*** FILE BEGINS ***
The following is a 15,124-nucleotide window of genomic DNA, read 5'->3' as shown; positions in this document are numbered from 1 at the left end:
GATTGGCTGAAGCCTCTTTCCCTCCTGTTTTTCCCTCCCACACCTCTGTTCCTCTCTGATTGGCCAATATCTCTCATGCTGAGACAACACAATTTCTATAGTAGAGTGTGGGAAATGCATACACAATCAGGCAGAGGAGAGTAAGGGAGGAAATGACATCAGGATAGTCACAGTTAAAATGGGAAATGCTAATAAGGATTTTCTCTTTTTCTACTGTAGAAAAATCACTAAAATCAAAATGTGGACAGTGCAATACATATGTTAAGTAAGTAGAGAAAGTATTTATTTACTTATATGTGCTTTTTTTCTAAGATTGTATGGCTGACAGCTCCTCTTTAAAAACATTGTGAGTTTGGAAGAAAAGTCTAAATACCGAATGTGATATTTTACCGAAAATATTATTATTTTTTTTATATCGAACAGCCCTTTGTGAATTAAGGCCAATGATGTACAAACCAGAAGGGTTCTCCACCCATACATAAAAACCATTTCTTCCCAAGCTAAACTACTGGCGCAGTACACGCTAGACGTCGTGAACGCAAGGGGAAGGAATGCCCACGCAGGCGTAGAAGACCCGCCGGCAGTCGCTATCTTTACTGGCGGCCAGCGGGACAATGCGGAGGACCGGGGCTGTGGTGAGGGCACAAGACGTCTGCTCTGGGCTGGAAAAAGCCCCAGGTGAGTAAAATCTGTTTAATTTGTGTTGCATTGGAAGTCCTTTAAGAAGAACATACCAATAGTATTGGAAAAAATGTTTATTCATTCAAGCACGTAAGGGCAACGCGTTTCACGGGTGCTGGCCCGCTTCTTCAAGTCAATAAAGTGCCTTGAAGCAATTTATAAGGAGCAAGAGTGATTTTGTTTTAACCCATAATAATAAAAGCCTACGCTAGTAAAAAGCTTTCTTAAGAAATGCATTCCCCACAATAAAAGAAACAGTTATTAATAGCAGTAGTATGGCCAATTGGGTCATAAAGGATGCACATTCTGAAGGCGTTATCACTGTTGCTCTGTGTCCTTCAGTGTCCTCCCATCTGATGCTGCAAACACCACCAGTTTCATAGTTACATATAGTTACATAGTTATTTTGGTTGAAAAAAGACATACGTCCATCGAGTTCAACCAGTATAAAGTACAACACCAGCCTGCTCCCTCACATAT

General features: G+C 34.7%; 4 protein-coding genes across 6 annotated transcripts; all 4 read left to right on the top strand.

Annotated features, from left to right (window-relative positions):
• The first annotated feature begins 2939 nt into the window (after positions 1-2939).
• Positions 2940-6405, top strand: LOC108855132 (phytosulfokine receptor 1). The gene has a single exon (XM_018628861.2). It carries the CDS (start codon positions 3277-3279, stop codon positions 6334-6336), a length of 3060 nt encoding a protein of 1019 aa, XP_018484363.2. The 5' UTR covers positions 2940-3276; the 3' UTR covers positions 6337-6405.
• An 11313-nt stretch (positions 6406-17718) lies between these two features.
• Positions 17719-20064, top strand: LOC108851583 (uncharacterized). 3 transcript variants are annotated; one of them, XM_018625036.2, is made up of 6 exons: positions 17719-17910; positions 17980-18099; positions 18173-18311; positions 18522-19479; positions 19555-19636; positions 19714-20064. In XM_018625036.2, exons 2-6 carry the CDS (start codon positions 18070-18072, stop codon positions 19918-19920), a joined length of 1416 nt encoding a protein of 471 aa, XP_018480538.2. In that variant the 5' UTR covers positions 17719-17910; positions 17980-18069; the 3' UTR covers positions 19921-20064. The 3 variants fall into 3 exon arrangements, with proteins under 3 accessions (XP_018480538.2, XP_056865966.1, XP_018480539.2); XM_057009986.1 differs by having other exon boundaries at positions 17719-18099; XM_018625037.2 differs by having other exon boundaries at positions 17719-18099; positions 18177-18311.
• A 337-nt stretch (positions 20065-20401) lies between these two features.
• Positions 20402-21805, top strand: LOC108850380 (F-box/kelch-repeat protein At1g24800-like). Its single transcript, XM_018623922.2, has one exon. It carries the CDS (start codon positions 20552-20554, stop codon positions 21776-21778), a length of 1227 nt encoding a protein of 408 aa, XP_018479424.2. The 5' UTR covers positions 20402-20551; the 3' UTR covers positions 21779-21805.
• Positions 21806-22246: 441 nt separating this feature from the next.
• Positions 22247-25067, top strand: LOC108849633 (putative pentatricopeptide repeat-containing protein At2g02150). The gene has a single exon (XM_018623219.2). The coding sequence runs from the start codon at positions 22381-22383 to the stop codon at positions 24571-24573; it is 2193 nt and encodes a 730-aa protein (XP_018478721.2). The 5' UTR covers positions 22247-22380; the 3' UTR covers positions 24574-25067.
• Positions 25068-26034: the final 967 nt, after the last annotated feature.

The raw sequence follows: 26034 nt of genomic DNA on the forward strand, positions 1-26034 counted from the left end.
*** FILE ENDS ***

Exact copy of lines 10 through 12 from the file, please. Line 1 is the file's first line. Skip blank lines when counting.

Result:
• Positions 20402-21805, top strand: LOC108850380 (F-box/kelch-repeat protein At1g24800-like). Its single transcript, XM_018623922.2, has one exon. It carries the CDS (start codon positions 20552-20554, stop codon positions 21776-21778), a length of 1227 nt encoding a protein of 408 aa, XP_018479424.2. The 5' UTR covers positions 20402-20551; the 3' UTR covers positions 21779-21805.
• Positions 21806-22246: 441 nt separating this feature from the next.
• Positions 22247-25067, top strand: LOC108849633 (putative pentatricopeptide repeat-containing protein At2g02150). The gene has a single exon (XM_018623219.2). The coding sequence runs from the start codon at positions 22381-22383 to the stop codon at positions 24571-24573; it is 2193 nt and encodes a 730-aa protein (XP_018478721.2). The 5' UTR covers positions 22247-22380; the 3' UTR covers positions 24574-25067.